• Available loans first requirement — Plan sponsors could eliminate the requirement that a participant must take all available plan loans prior to requesting a hardship distribution.
  • Additional hardship distribution sources — Plan sponsors of 401(k) plans could permit hardship distributions to be made from qualified nonelective contributions (QNECs), qualified matching contributions (QMACs) and safe-harbor contributions from traditional and qualified automatic contribution arrangements, as well as from elective deferrals. Hardship distributions also could be allowed to be made from earnings attributable to amounts in any of the above accounts.

Special rules apply to 403(b) plans. Earnings are never a permissible source of hardship distributions for 403(b) plans. In addition, hardship distributions may be made from QNECs and QMACs only if the contributions are not in a custodial account.

Plan sponsors may decide in future plan years to eliminate a loans-first requirement or to permit hardship distributions from the expanded list of sources. This would be a discretionary amendment, so any plan making such a change should amend its plan document by the end of the plan year in which the change is effective.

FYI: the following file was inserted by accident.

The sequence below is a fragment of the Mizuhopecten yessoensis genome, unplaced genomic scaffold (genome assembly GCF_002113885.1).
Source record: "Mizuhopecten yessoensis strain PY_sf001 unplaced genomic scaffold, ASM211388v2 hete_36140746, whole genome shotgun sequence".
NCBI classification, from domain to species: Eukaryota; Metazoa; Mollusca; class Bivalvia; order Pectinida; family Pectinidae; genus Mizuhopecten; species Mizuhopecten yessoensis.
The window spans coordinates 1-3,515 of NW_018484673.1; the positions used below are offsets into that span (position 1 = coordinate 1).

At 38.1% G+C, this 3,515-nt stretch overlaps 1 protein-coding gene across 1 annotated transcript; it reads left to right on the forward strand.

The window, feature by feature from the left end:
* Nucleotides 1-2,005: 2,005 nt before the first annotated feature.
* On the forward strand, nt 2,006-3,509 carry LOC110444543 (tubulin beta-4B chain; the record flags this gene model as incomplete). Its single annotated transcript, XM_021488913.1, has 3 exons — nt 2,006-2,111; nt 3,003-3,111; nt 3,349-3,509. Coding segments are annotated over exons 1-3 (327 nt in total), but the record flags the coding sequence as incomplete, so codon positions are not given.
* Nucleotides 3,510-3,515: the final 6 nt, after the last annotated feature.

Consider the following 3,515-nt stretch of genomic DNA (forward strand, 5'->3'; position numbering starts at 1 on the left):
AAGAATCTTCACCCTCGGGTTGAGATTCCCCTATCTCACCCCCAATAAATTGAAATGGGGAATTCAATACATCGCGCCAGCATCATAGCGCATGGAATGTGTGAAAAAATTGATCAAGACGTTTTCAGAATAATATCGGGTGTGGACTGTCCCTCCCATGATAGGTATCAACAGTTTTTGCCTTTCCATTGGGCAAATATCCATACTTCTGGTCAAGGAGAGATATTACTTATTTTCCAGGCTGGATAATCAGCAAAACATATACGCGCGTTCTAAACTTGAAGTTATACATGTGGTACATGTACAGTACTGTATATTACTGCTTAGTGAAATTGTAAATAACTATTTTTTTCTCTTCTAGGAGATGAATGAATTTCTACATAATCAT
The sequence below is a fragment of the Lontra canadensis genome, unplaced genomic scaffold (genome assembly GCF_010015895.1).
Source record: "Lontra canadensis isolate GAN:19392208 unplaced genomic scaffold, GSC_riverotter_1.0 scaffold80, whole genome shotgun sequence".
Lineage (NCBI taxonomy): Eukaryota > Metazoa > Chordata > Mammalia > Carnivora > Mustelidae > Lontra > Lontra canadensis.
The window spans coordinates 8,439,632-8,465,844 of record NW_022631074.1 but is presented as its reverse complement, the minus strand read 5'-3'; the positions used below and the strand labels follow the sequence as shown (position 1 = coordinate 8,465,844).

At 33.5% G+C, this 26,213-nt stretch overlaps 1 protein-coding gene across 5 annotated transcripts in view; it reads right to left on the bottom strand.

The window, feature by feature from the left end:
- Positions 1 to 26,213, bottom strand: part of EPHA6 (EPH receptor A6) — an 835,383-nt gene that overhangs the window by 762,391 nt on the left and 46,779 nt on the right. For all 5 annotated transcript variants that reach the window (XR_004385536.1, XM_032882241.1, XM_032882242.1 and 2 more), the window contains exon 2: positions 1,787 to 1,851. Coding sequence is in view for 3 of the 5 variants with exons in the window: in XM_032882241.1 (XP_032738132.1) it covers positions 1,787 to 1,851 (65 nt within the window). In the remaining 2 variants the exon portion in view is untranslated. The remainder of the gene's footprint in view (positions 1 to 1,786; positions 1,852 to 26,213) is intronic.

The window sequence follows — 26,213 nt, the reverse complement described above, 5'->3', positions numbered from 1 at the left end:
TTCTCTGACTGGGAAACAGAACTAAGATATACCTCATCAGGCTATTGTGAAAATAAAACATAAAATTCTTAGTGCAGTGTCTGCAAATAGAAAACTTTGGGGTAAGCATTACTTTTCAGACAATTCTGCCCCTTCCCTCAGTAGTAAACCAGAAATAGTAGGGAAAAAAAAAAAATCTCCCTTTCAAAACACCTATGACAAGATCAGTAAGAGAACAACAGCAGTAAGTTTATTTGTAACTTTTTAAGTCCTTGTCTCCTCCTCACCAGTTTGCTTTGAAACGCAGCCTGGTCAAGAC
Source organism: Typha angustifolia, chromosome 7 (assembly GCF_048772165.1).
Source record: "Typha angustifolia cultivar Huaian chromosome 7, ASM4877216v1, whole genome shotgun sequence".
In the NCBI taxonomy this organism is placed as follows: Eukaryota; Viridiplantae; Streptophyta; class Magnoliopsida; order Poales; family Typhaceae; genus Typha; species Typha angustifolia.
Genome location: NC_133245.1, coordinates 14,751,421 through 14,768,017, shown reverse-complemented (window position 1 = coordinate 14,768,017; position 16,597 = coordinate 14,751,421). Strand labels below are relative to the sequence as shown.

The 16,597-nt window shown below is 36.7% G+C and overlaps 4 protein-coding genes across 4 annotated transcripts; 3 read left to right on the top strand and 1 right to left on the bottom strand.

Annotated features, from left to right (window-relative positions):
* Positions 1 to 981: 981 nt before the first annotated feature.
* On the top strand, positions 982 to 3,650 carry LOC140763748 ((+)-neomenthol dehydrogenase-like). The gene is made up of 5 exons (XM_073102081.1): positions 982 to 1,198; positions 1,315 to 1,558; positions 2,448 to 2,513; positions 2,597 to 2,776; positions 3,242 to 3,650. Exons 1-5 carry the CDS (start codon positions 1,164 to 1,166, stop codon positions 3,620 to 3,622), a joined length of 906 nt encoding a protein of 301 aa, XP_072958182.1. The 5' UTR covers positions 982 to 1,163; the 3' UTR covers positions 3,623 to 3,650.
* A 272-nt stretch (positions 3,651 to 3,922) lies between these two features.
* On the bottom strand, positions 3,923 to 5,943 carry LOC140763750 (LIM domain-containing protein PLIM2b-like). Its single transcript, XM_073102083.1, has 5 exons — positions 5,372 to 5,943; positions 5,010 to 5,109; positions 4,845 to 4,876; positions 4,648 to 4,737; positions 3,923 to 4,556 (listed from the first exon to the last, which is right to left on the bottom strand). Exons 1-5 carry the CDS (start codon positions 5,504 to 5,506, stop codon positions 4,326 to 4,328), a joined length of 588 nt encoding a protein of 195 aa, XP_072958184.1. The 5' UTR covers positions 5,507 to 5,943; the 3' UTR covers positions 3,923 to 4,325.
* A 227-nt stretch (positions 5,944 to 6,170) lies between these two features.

We previously summarized these changes to the hardship distribution rules in our March 13, 2020 insight.

Market rate of interest in collectively bargained cash balance plans

The IRS regulation (TD 9743) on the market rate of interest for a hybrid plan, such as a cash balance plan, delayed the effective date for collectively bargained plans. The effective date was the later of:

  • January 1, 2017 and
  • The earlier of January 1, 2019 and the date on which the last of the collective bargaining agreements in effect terminates (determined w/o regard to any extension thereof on or after November 13, 2015)

If the plan has not already been amended, an amendment must be adopted no later than December 31, 2021.

See IRS Notice 2019-64, the 2019 Required Amendment List (RAL).

Operational change in required minimum distribution tables